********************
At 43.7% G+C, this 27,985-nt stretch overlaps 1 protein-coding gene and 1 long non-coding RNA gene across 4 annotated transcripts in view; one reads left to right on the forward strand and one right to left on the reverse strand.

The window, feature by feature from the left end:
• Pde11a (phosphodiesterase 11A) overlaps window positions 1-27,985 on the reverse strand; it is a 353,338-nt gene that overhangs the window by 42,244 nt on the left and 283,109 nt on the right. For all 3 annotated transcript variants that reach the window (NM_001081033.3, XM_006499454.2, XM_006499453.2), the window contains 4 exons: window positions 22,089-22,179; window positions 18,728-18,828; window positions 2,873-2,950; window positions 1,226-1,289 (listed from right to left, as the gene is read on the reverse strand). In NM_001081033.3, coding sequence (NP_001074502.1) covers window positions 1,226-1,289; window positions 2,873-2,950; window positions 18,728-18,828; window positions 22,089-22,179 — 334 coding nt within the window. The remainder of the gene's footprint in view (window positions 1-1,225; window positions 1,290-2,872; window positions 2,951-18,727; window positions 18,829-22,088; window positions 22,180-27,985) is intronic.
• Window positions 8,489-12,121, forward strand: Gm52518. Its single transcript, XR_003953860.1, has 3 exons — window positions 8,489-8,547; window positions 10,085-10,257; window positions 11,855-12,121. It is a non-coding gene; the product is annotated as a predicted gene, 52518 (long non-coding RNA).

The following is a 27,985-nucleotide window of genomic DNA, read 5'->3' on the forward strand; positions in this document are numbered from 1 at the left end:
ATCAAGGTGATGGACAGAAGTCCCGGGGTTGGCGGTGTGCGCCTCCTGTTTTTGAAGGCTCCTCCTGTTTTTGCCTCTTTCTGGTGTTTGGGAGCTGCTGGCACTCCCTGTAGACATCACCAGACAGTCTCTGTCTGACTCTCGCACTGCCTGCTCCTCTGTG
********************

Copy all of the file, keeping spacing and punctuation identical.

At 43.7% G+C, this 27,985-nt stretch overlaps 1 protein-coding gene and 1 long non-coding RNA gene across 4 annotated transcripts in view; one reads left to right on the forward strand and one right to left on the reverse strand.

The window, feature by feature from the left end:
• Pde11a (phosphodiesterase 11A) overlaps window positions 1-27,985 on the reverse strand; it is a 353,338-nt gene that overhangs the window by 42,244 nt on the left and 283,109 nt on the right. For all 3 annotated transcript variants that reach the window (NM_001081033.3, XM_006499454.2, XM_006499453.2), the window contains 4 exons: window positions 22,089-22,179; window positions 18,728-18,828; window positions 2,873-2,950; window positions 1,226-1,289 (listed from right to left, as the gene is read on the reverse strand). In NM_001081033.3, coding sequence (NP_001074502.1) covers window positions 1,226-1,289; window positions 2,873-2,950; window positions 18,728-18,828; window positions 22,089-22,179 — 334 coding nt within the window. The remainder of the gene's footprint in view (window positions 1-1,225; window positions 1,290-2,872; window positions 2,951-18,727; window positions 18,829-22,088; window positions 22,180-27,985) is intronic.
• Window positions 8,489-12,121, forward strand: Gm52518. Its single transcript, XR_003953860.1, has 3 exons — window positions 8,489-8,547; window positions 10,085-10,257; window positions 11,855-12,121. It is a non-coding gene; the product is annotated as a predicted gene, 52518 (long non-coding RNA).

The following is a 27,985-nucleotide window of genomic DNA, read 5'->3' on the forward strand; positions in this document are numbered from 1 at the left end:
ATCAAGGTGATGGACAGAAGTCCCGGGGTTGGCGGTGTGCGCCTCCTGTTTTTGAAGGCTCCTCCTGTTTTTGCCTCTTTCTGGTGTTTGGGAGCTGCTGGCACTCCCTGTAGACATCACCAGACAGTCTCTGTCTGACTCTCGCACTGCCTGCTCCTCTGTG